Functional connectivity of the dorsolateral prefrontal cortex contributes to different components of executive functions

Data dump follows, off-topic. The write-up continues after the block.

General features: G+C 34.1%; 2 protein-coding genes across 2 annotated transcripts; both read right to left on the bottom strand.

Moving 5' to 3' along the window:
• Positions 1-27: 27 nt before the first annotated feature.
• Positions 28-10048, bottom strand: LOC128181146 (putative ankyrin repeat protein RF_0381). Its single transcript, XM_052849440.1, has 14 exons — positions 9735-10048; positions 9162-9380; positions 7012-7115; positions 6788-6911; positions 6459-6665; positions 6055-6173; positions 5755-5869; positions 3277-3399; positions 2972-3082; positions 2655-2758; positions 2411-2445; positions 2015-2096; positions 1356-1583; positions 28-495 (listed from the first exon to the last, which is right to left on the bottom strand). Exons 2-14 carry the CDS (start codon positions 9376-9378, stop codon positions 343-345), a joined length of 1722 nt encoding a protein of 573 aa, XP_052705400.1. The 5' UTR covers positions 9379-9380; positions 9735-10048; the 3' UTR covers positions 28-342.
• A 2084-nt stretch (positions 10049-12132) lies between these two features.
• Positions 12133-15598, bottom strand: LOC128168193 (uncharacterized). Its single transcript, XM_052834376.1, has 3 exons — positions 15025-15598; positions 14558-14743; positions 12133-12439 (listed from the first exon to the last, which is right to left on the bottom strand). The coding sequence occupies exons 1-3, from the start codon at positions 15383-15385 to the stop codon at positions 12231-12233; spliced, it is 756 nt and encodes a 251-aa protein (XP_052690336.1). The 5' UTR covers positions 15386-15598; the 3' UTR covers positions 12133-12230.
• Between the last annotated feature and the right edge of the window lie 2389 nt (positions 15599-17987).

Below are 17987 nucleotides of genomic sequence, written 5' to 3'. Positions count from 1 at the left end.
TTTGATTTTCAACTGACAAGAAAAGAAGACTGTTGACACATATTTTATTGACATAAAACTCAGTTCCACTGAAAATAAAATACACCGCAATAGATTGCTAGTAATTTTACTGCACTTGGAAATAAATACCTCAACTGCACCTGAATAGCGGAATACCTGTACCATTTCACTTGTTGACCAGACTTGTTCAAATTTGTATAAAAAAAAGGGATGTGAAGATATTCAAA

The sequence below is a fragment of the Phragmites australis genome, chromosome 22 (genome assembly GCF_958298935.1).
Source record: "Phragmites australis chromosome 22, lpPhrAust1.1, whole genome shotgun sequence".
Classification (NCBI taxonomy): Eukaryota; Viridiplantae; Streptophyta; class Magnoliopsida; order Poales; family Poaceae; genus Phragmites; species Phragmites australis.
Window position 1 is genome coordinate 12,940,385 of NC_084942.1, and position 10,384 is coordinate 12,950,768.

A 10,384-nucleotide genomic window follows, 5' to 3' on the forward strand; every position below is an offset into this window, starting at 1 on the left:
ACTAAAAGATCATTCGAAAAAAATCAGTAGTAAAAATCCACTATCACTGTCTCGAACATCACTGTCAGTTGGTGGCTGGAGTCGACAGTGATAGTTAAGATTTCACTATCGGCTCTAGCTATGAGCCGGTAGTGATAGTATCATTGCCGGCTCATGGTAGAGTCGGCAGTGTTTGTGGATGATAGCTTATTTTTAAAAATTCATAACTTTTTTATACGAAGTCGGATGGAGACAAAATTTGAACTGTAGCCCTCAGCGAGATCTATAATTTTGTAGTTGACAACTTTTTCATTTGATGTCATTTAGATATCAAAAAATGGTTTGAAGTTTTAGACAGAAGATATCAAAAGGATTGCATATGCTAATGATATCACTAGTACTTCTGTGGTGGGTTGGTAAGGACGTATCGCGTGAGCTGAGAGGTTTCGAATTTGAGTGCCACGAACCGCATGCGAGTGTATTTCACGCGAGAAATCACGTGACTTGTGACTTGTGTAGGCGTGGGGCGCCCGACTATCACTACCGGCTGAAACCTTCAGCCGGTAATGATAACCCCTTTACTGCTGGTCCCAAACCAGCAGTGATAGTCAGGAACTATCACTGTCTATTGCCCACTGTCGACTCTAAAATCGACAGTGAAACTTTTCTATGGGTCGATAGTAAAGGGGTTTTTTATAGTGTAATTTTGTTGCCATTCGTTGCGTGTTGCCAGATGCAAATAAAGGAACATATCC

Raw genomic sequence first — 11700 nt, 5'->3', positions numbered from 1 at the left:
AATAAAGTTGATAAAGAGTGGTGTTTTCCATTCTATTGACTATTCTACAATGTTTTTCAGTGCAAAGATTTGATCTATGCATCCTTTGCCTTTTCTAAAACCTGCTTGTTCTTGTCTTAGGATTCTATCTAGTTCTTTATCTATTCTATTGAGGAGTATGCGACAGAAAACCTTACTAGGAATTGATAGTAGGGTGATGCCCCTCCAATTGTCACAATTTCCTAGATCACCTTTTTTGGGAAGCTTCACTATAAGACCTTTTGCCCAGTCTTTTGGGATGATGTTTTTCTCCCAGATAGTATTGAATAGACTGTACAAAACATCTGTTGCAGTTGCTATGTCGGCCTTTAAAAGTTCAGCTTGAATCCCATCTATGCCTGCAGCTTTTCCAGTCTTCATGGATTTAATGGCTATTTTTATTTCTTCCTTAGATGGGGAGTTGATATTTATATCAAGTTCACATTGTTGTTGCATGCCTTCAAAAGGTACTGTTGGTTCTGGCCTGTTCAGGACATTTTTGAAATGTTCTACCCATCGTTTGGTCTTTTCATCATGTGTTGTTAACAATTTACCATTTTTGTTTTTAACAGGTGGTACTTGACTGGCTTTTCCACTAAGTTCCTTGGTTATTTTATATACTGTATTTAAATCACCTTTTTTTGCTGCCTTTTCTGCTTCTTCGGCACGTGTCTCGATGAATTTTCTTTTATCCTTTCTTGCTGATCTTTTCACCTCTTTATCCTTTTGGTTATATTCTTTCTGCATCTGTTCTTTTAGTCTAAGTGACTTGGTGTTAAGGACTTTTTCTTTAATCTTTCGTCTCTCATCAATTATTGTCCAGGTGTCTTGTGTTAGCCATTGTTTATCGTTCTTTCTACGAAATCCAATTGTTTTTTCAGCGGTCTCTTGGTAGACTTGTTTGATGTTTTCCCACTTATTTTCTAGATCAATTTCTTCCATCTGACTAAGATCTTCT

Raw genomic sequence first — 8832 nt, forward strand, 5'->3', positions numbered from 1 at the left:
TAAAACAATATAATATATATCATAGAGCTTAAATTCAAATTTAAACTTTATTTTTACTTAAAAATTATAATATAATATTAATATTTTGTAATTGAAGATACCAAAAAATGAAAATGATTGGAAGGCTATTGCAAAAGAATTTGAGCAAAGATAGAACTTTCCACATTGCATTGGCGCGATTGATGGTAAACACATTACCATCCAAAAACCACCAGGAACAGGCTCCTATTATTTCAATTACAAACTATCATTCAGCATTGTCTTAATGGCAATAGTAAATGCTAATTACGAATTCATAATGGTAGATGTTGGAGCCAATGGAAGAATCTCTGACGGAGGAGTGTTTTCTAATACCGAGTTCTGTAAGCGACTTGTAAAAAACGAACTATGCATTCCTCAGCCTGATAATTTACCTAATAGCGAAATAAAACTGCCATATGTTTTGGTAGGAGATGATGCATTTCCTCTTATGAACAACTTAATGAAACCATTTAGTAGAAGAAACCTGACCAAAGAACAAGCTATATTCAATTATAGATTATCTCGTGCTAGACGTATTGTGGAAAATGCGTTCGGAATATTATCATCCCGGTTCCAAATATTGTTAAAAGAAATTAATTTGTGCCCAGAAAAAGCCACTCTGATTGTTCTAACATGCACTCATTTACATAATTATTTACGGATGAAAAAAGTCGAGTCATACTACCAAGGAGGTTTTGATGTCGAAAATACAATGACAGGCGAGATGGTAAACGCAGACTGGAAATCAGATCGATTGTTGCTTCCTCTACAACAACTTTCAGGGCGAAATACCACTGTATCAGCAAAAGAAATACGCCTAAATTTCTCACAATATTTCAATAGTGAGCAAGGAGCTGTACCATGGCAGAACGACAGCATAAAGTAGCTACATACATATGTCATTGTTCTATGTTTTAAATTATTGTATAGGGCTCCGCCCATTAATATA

Objective The dorsolateral prefrontal cortex (DLPFC) orchestrates other brain regions and plays a vital role for “the most uniquely human” executive functions (EFs), which are divided into distinct components. Components of EFs have been localized to different brain regions and at the same time the DLPFC was found to be involved in a majority of EF components. The possible mechanism of the DLPFC's contribution to EF components might be found in DLPFC functional connectivity (FC): this FC of the DLPFC with other brain regions contributes to different EF components. Method To explore the DLPFC FC contribution to different EFs, we used an integrative approach involving analysis of fMRI and neuropsychological assessment of EFs. Fifty healthy adults (27 females and 23 males, mean age 34.5 ± 16.6 years) underwent neuropsychological assessment of EFs as well as task-based and resting-state fMRI. Task-based fMRI was applied as a functional localizer for individually defined DLPFC ROIs that were further used for the FC seed-based correlation analysis of the resting-state data. Then we looked for associations between individual scores of different EF components and the whole-brain resting-state FC of the DLPFC. Results Resting-state correlates of DLPFC FC were revealed for three out of the seven EF components derived from an extensive neuropsychological assessment: inhibition, switching, and the verbal EF component. Conclusions Our study is the first to reveal the contribution of the DLPFC FC to several distinct EF components. The obtained results give insight into the brain mechanisms of EFs.